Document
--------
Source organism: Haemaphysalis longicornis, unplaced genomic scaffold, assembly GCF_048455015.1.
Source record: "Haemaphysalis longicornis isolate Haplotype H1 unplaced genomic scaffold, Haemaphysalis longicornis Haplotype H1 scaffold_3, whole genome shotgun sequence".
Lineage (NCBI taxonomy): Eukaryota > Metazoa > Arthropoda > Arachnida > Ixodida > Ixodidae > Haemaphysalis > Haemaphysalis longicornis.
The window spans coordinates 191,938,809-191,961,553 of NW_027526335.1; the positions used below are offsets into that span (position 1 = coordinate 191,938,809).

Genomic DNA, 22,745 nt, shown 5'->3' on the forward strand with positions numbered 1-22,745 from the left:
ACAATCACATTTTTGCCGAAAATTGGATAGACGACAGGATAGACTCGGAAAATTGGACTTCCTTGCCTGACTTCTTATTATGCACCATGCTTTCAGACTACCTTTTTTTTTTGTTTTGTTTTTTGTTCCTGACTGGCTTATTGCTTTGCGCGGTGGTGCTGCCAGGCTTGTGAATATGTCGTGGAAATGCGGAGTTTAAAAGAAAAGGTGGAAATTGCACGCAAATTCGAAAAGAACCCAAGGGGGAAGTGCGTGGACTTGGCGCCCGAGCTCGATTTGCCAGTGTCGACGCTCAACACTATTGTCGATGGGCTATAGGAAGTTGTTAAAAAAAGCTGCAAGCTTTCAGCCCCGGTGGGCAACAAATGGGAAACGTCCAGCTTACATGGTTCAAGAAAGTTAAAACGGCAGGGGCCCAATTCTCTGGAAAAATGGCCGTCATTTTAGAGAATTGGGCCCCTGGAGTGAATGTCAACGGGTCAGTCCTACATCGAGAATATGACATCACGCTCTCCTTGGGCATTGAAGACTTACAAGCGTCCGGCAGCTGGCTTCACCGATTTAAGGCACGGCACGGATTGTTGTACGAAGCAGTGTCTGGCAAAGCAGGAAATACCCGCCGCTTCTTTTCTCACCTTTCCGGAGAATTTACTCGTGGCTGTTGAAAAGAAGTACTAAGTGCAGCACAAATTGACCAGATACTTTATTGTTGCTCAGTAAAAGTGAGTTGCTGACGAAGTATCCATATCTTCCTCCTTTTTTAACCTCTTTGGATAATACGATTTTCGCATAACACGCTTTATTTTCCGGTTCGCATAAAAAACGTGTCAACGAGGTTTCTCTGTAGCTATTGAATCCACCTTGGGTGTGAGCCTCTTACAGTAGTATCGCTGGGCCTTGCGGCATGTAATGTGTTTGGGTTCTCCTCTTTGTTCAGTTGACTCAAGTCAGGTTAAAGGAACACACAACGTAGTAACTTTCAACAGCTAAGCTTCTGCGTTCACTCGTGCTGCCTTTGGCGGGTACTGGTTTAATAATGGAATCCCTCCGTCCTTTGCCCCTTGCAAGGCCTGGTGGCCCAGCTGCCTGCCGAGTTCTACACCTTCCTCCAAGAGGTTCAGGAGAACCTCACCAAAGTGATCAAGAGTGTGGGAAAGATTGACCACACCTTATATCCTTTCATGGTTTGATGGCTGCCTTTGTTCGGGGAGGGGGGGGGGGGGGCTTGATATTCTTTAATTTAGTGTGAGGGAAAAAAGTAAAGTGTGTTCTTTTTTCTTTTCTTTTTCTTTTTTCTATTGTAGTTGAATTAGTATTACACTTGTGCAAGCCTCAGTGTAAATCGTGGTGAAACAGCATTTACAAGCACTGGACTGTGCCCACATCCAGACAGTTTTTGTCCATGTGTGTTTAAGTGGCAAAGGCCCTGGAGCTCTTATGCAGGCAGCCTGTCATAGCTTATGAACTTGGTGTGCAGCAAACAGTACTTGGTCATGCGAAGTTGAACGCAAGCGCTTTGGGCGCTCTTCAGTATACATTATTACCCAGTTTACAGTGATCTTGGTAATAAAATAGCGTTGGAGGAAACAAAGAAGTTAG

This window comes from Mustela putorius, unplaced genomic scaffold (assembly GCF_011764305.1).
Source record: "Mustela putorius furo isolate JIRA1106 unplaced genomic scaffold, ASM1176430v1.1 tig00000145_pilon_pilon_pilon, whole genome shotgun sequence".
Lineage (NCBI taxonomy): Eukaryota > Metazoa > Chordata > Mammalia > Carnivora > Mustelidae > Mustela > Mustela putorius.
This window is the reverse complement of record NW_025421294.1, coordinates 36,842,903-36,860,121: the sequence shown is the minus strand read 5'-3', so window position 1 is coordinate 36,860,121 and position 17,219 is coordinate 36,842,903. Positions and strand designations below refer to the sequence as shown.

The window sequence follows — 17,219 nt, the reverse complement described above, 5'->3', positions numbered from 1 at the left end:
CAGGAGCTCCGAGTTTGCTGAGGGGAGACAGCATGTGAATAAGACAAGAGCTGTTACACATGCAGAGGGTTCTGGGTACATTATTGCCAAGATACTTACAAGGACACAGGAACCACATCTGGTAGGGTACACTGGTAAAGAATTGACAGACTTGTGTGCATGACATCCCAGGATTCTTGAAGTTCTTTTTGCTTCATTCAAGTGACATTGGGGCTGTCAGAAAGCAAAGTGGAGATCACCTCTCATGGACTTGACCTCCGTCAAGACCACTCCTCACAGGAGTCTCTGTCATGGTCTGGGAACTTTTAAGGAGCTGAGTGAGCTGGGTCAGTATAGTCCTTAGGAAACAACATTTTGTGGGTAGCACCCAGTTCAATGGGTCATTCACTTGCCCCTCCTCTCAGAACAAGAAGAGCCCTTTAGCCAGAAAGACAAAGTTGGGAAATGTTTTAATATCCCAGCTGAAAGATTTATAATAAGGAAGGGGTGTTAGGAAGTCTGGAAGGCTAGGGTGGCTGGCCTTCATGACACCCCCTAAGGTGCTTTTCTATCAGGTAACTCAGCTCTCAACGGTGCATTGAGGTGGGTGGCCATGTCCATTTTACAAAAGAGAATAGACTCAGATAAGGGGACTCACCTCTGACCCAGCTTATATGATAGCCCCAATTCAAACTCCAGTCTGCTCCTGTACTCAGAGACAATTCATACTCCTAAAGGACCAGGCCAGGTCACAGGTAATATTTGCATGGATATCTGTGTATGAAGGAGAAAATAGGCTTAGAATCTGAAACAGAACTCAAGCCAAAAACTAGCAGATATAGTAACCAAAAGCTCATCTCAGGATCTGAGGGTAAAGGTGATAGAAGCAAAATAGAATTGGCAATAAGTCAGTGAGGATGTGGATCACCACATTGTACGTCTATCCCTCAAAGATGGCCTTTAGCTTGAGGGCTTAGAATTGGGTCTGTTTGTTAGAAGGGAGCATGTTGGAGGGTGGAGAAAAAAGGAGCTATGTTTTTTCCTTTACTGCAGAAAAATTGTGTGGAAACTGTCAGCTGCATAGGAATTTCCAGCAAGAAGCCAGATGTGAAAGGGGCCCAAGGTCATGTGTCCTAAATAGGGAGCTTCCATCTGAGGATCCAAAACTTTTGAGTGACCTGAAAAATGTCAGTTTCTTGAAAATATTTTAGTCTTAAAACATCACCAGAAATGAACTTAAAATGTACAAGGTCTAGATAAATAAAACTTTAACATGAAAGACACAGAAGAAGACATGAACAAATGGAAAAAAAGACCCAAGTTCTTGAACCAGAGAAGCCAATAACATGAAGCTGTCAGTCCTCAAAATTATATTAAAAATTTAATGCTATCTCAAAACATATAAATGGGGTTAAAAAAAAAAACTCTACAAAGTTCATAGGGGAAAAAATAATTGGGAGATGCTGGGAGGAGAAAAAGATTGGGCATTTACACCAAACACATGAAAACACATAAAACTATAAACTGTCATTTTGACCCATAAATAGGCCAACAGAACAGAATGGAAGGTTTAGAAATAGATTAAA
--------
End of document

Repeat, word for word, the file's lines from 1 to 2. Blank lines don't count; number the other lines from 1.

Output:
Source organism: Haemaphysalis longicornis, unplaced genomic scaffold, assembly GCF_048455015.1.
Source record: "Haemaphysalis longicornis isolate Haplotype H1 unplaced genomic scaffold, Haemaphysalis longicornis Haplotype H1 scaffold_3, whole genome shotgun sequence".